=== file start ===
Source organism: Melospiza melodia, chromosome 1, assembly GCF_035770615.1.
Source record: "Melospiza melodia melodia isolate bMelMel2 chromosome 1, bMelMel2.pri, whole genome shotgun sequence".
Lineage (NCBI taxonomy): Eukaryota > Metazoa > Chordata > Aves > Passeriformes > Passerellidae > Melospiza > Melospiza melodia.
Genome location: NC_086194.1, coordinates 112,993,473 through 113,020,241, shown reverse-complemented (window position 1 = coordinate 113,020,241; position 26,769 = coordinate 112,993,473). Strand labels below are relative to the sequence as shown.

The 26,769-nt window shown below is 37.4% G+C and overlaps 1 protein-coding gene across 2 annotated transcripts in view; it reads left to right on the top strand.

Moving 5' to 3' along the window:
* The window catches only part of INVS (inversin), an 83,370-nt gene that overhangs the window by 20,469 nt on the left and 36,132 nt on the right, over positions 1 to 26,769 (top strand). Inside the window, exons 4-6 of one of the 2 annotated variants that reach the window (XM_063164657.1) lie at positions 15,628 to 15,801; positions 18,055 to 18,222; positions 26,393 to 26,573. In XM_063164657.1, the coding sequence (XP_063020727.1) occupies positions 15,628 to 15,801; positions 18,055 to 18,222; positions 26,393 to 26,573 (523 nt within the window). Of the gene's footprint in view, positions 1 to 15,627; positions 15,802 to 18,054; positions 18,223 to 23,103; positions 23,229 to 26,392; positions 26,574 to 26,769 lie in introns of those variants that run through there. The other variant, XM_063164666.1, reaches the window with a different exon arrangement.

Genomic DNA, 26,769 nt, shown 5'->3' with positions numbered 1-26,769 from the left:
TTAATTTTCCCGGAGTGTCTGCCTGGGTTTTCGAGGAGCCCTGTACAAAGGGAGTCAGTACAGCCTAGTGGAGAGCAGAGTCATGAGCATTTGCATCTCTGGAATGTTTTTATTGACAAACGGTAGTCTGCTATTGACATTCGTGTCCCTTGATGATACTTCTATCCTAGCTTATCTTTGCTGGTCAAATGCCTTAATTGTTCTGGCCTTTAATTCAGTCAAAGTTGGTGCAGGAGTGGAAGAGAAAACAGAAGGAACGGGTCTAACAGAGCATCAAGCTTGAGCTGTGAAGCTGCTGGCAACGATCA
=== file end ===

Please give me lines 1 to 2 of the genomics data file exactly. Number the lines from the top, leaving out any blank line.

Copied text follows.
Source organism: Melospiza melodia, chromosome 1, assembly GCF_035770615.1.
Source record: "Melospiza melodia melodia isolate bMelMel2 chromosome 1, bMelMel2.pri, whole genome shotgun sequence".